The shocking, stabbing pain disorder you've never heard of

iReporter Leslie Martella and her son Garrett Buckelew, then 12, before his first trigeminal neuralgia surgery.

Story highlights

  • Trigeminal neuralgia is a facial pain disorder
  • The disorder affects 12 out of 100,000 people per year
  • Group of patients is hosting the first Trigeminal Neuralgia Awareness Day on October 7
  • Read some of their stories on CNN iReport
Imagine shocks radiating across your cheek, a knife cutting into your skin or the feeling of hot coal burning your face, but not being able to find relief from the pain for months, or even years.
That's what some trigeminal neuralgia patients say they endure on a regular basis.
Trigeminal neuralgia is a facial pain disorder associated with the trigeminal nerve, which carries sensation from your brain to your face. Slight touches to the face, whether it's a breeze, hair falling onto your temple or simply brushing your teeth, may trigger flashes of pain. The pain is most commonly caused by a blood vessel pushing on the trigeminal nerve. There is no cure.
It affects approximately 12 out of every 100,000 people per year, according to the National Institute of Health, and is more common in women and people over 50.
"Trigeminal neuralgia is an uncommon disease and as a result, most physicians have very little experience with it. That is one of the reasons it's difficult to diagnose," said Ronald Brisman, a New York neurosurgeon who specializes in the disorder.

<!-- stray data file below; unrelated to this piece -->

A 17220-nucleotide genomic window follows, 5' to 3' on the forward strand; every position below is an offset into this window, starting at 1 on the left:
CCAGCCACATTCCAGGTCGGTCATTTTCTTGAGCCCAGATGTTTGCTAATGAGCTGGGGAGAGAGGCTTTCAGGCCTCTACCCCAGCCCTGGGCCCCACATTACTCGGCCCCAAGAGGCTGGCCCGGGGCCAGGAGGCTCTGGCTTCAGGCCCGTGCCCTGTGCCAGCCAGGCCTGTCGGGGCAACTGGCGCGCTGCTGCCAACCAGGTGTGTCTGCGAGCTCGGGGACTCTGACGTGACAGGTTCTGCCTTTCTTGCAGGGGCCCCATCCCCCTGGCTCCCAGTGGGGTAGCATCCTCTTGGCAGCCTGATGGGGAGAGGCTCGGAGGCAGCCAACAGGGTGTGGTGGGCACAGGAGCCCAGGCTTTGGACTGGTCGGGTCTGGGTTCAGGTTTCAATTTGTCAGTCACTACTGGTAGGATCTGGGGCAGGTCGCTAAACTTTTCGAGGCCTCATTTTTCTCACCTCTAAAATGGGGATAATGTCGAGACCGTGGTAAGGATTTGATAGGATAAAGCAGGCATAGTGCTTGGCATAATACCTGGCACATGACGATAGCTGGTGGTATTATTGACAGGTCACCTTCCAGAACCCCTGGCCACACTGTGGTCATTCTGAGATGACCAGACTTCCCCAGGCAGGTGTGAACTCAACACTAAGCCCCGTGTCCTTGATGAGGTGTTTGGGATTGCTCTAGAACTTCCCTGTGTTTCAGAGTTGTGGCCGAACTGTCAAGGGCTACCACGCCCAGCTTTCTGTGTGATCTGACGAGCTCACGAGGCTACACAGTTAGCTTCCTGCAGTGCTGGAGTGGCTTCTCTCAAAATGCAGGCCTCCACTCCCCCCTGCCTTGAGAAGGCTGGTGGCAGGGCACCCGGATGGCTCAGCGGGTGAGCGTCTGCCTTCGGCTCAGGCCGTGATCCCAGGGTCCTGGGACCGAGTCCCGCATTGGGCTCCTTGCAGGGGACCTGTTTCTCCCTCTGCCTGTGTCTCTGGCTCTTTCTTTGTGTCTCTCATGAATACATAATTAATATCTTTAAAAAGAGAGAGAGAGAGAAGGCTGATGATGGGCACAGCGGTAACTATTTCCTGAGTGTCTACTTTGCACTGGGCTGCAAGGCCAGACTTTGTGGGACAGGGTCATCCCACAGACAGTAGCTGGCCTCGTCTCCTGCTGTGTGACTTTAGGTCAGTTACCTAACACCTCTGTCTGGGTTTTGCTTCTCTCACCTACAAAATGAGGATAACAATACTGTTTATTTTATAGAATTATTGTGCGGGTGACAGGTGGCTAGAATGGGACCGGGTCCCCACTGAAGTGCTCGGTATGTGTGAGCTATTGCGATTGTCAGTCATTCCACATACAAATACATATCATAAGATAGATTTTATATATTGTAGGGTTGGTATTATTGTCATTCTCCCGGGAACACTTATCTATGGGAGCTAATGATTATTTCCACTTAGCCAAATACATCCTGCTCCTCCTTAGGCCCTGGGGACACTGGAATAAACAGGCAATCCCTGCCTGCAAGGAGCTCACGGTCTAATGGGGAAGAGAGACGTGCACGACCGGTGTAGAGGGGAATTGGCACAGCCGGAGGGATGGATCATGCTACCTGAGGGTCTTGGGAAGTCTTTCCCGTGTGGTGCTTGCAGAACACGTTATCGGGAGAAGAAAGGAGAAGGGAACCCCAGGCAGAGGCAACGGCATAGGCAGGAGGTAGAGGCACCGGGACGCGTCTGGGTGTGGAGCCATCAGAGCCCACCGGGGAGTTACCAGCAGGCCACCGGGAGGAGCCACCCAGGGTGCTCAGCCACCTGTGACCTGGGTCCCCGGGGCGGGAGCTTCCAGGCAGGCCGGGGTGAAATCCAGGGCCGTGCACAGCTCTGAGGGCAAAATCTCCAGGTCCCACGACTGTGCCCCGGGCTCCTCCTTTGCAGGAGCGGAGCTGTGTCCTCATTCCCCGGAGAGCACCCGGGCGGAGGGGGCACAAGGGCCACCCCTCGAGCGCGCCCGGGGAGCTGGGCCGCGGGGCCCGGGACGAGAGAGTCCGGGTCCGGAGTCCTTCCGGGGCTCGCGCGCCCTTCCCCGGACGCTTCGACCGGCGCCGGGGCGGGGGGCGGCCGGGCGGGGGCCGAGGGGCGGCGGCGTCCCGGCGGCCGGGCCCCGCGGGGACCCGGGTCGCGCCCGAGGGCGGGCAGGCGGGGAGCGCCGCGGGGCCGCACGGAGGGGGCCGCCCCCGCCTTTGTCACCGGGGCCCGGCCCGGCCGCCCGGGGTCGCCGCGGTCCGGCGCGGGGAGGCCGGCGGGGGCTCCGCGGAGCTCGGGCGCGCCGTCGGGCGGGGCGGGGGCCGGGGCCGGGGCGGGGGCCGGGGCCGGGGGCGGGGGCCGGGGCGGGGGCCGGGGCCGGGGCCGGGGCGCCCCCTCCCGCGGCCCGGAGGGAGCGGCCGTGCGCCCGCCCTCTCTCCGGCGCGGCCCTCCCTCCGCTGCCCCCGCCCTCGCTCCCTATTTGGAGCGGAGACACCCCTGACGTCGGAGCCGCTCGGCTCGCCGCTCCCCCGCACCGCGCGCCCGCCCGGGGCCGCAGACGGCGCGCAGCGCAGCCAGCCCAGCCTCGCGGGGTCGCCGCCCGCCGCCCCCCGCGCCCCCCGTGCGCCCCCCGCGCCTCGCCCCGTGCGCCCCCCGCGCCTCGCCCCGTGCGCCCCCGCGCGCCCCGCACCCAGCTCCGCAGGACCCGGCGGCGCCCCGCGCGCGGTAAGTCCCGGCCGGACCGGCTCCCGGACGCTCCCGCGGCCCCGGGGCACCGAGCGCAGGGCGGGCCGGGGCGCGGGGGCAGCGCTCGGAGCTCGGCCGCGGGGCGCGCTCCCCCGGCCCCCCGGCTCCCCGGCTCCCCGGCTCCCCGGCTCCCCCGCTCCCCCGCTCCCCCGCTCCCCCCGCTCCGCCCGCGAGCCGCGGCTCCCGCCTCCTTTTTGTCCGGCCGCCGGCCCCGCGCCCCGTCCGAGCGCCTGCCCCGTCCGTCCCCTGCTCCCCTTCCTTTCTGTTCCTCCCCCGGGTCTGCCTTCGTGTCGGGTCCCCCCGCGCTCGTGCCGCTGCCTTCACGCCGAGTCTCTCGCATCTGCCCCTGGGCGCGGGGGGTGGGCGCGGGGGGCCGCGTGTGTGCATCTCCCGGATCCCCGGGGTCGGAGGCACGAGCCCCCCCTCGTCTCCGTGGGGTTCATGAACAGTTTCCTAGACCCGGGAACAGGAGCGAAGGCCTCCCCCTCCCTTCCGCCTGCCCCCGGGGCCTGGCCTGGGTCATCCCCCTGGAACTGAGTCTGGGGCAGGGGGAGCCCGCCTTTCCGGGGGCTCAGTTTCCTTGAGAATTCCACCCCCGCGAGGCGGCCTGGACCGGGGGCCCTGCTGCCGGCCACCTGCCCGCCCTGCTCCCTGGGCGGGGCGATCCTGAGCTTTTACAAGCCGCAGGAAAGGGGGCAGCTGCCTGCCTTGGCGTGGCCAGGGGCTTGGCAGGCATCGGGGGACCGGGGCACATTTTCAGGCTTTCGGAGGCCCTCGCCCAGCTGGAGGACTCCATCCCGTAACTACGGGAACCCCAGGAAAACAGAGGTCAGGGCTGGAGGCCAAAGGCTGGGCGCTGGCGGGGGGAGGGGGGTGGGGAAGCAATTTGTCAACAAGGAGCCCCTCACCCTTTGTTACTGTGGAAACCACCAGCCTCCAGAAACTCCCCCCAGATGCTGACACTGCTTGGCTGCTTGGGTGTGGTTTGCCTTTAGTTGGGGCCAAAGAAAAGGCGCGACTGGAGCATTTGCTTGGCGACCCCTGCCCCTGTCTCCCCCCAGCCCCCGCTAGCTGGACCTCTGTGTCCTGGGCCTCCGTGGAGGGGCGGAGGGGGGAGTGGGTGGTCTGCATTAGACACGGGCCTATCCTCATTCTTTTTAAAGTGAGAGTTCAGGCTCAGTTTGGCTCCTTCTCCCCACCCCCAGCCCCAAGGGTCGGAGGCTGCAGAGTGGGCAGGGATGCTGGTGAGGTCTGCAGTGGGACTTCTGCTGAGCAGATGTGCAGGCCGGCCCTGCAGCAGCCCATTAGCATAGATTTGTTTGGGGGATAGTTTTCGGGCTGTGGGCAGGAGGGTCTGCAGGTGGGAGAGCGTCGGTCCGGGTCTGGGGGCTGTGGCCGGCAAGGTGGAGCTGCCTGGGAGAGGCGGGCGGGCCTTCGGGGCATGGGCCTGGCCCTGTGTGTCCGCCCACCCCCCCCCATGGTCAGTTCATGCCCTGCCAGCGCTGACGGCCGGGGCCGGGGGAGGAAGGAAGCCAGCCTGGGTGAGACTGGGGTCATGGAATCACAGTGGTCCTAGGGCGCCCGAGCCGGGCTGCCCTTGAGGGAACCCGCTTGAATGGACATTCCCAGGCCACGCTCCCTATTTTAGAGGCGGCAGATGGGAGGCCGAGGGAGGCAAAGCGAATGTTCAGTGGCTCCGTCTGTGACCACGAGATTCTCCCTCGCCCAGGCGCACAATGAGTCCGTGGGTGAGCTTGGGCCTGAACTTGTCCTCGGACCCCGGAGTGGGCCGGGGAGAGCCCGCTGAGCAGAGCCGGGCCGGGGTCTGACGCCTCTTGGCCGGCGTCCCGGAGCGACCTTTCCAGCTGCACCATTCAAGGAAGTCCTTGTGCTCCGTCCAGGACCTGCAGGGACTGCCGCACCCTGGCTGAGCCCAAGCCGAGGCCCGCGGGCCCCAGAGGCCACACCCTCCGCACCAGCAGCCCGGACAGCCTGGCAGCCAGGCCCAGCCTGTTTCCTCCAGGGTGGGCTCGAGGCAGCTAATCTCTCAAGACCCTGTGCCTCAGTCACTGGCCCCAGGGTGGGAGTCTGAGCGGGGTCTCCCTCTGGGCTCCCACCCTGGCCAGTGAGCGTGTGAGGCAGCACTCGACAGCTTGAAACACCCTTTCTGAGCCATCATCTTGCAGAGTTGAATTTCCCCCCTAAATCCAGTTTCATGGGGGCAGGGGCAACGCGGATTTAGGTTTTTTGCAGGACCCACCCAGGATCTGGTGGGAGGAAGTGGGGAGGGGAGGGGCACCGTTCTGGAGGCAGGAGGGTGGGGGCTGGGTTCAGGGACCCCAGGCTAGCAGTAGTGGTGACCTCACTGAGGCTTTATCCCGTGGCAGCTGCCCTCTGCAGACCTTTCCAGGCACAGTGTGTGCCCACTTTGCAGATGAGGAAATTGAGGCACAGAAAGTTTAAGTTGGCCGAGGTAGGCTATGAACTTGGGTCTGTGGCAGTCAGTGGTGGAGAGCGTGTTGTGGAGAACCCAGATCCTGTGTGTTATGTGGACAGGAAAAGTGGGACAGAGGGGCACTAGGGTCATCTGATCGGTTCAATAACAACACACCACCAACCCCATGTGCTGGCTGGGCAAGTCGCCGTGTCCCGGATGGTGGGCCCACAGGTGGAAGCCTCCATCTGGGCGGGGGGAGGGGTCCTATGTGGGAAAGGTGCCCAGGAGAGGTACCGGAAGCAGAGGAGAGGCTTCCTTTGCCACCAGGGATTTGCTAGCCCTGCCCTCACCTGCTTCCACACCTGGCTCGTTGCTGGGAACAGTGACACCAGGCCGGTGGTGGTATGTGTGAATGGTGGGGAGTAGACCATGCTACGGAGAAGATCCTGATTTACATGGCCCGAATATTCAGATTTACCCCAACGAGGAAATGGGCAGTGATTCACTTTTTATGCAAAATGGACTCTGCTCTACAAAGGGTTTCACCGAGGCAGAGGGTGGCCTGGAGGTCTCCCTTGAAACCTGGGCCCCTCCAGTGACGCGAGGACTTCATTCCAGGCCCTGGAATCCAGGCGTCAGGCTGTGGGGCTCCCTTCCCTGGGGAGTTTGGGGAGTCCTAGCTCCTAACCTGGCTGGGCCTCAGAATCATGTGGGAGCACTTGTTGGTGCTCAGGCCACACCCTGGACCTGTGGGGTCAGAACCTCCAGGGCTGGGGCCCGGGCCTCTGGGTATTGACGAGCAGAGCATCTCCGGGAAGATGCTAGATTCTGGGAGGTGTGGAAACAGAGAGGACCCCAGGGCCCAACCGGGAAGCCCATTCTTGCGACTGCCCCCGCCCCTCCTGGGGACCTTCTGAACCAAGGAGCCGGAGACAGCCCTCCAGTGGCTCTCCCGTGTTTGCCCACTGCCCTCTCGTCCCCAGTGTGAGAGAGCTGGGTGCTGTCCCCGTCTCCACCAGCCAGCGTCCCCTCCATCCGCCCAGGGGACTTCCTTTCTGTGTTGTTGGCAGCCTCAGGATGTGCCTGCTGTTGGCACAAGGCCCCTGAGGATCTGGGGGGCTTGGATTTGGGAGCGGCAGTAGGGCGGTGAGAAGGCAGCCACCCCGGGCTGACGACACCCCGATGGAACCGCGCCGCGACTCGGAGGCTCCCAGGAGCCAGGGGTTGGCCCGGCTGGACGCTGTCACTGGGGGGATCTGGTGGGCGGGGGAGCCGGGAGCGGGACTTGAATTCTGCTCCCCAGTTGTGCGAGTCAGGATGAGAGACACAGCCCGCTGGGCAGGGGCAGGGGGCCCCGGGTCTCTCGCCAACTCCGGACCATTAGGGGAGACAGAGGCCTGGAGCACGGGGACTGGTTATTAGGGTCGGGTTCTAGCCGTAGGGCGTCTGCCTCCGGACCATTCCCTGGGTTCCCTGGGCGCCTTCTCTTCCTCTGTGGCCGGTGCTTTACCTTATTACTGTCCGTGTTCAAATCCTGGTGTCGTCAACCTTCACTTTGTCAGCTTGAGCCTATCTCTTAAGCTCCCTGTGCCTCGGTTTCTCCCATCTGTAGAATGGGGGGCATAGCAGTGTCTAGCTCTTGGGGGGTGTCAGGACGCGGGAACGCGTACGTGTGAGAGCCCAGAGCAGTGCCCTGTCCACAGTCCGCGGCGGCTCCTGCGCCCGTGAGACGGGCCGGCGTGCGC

The unbearable pain and search for a cure, as well as the medical field's unfamiliarity with the disorder, has led a group of about 30 trigeminal neuralgia patients to fight for awareness. Several of them, in addition to others with the disorder, started by sharing their personal stories with CNN iReport.
'I want to imagine a world where nobody has ... this pain'
Nikki Samuel is one of those people. Her goal is to educate others about the disease, as well as let people know about the first International Trigeminal Neuralgia Awareness Day on October 7. Dozens of buildings and structures across the world are lighting up teal for the day.
"If we know that somebody, somewhere is looking for a cure and not just another medication or an even more invasive, risky procedure, it gives us hope," she wrote in her iReport. "I want to imagine a world where nobody has to survive with this pain."
Samuel started experiencing the facial pain in 2005 and was diagnosed with Atypical Facial Pain. A variety of medications were ineffective and in 2008, the registered nurse from Leicester, England, admitted defeat and resigned from her job.